Even when people do make it in the door, it may be hard for them to keep up with what can be extensive treatment regimes. Verduzco-Gutierrez remembers one Spanish-speaking patient who had paid out of pocket for his visit. “He was at least lucky enough to be referred to come in,” she said. But long Covid is a complex diagnosis that often requires extensive testing, which the patient couldn’t afford. Verduzco-Gutierrez called around, and couldn’t find anyone able to take them at a discount. Eventually, she lost track of the patient.

Verduzco-Gutierrez says that long Covid is exacerbating the inequities that the Covid pandemic exposed. The scale of long Covid alone makes it more unwieldy than most chronic illnesses, with potentially millions of people affected in just the US. Viswanathan adds that long Covid is hitting young people at higher rates than is typical for other chronic diseases. That means that, unlike elderly patients who are generally eligible for Medicare, retired and no longer caring for children or parents, younger patients may not have insurance and must fit appointments around other work or life commitments.

Given these features, Phyllis Billingsley, 58, isn’t surprised that communities of color aren’t as apt to seek care for long Covid. “Black communities, low-income communities, don’t seek the help they are supposed to get,” she said, at least partially attributing that to historical fraught relationships with the healthcare system. “High-income families aren’t used to hearing the word no. They are used to hearing answers. We’re not used to hearing answers.”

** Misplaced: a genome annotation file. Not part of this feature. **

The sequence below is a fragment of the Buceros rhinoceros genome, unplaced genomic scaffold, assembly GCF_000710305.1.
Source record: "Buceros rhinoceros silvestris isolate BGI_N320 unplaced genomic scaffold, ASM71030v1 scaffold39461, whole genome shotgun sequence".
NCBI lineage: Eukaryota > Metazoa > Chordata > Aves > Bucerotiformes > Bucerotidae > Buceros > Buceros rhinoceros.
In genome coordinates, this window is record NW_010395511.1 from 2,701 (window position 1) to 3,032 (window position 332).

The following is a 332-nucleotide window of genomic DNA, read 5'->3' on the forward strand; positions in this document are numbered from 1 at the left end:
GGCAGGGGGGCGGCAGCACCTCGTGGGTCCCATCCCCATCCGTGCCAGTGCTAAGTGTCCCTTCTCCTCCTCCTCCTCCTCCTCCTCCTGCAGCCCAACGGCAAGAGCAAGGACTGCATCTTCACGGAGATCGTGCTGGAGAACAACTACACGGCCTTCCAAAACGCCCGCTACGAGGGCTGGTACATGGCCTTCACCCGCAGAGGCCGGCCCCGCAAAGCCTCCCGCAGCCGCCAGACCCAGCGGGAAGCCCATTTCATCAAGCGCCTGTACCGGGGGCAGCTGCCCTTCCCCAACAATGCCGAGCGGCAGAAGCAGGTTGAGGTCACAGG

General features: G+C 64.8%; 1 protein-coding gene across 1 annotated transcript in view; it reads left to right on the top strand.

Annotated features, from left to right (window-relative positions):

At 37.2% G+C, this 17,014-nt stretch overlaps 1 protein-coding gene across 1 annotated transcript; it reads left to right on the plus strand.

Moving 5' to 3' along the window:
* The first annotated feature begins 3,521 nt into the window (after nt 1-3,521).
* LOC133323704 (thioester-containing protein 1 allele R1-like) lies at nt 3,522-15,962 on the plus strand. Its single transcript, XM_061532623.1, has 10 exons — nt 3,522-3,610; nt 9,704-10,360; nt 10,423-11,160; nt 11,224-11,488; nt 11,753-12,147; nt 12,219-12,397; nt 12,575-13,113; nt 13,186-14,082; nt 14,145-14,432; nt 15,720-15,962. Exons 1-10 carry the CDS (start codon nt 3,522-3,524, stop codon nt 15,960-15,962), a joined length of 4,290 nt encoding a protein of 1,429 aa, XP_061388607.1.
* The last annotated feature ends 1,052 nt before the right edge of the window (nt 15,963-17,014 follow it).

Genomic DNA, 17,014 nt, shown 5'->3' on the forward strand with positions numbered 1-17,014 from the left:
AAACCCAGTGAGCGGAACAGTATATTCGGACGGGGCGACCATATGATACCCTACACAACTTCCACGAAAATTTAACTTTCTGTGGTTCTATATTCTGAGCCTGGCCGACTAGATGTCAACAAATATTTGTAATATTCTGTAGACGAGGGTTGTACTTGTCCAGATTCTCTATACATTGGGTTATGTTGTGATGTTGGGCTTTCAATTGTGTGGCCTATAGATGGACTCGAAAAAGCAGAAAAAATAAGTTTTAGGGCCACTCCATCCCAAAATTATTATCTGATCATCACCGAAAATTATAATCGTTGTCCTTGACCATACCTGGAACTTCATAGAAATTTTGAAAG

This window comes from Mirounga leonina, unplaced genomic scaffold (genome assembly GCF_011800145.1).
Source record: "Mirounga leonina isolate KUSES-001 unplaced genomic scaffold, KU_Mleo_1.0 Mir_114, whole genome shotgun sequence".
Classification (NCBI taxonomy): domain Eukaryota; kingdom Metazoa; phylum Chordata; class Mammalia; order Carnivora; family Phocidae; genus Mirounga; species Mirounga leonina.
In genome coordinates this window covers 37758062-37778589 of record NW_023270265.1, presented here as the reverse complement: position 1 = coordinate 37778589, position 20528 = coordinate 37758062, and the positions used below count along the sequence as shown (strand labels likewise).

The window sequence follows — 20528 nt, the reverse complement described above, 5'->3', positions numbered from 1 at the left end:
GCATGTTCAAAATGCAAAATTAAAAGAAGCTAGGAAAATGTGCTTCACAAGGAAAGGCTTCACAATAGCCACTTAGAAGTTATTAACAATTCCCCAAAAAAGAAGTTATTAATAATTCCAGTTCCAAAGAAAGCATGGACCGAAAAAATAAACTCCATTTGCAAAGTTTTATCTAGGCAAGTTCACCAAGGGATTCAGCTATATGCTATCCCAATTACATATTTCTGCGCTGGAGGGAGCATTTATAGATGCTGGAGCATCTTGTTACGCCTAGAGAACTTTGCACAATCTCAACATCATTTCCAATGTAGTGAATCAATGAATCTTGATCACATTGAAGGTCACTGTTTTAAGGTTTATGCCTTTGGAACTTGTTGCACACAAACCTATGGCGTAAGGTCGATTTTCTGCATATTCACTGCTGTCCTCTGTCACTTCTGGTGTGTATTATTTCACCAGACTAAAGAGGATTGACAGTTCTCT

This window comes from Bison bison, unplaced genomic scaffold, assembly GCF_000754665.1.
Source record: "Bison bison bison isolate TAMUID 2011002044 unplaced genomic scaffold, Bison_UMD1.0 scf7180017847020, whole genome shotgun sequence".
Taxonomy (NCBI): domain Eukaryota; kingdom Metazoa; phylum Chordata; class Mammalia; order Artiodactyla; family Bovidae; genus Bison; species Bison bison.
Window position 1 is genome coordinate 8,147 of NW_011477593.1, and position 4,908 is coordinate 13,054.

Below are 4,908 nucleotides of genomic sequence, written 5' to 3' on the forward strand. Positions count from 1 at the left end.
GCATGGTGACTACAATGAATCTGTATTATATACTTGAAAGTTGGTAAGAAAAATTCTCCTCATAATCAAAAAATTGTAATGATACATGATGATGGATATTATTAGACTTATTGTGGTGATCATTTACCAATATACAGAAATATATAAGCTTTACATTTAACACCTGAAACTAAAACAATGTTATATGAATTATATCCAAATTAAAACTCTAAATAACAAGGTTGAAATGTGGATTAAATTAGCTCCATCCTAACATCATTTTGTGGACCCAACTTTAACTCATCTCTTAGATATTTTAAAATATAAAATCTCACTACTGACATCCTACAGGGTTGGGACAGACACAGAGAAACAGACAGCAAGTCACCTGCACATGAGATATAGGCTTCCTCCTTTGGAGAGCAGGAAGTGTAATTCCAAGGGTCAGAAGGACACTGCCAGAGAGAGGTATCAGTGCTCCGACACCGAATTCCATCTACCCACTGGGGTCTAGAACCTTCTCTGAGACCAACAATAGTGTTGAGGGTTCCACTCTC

When Billingsley’s Covid stretched into long Covid, she was fortunate enough to have had prior experience navigating the healthcare system and a job as a legal assistant that came with health insurance. Still, she says, getting treatment has been extraordinarily draining. At first, doctors wouldn’t even take her seriously.

“[One neurologist] made me feel like I was a Black person looking for opioids,” she remembers.